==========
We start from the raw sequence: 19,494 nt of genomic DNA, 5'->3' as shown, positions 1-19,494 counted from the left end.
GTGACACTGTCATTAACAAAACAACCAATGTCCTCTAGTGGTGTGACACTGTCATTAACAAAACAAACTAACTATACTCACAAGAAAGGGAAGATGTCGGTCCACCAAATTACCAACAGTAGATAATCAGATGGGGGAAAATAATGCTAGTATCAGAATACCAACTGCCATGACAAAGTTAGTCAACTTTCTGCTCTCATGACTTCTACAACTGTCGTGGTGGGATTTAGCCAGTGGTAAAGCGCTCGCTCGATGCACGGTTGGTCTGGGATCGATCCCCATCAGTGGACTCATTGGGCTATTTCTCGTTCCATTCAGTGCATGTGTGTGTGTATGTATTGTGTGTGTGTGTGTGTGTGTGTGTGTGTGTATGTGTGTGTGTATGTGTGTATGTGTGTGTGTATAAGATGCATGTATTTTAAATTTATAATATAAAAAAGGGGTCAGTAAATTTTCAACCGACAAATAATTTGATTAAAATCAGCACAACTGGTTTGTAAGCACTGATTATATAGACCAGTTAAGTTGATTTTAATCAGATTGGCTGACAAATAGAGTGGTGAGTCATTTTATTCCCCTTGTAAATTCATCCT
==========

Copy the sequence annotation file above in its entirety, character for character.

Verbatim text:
We start from the raw sequence: 19,494 nt of genomic DNA, 5'->3' as shown, positions 1-19,494 counted from the left end.
GTGACACTGTCATTAACAAAACAACCAATGTCCTCTAGTGGTGTGACACTGTCATTAACAAAACAAACTAACTATACTCACAAGAAAGGGAAGATGTCGGTCCACCAAATTACCAACAGTAGATAATCAGATGGGGGAAAATAATGCTAGTATCAGAATACCAACTGCCATGACAAAGTTAGTCAACTTTCTGCTCTCATGACTTCTACAACTGTCGTGGTGGGATTTAGCCAGTGGTAAAGCGCTCGCTCGATGCACGGTTGGTCTGGGATCGATCCCCATCAGTGGACTCATTGGGCTATTTCTCGTTCCATTCAGTGCATGTGTGTGTGTATGTATTGTGTGTGTGTGTGTGTGTGTGTGTGTGTGTATGTGTGTGTGTATGTGTGTATGTGTGTGTGTATAAGATGCATGTATTTTAAATTTATAATATAAAAAAGGGGTCAGTAAATTTTCAACCGACAAATAATTTGATTAAAATCAGCACAACTGGTTTGTAAGCACTGATTATATAGACCAGTTAAGTTGATTTTAATCAGATTGGCTGACAAATAGAGTGGTGAGTCATTTTATTCCCCTTGTAAATTCATCCT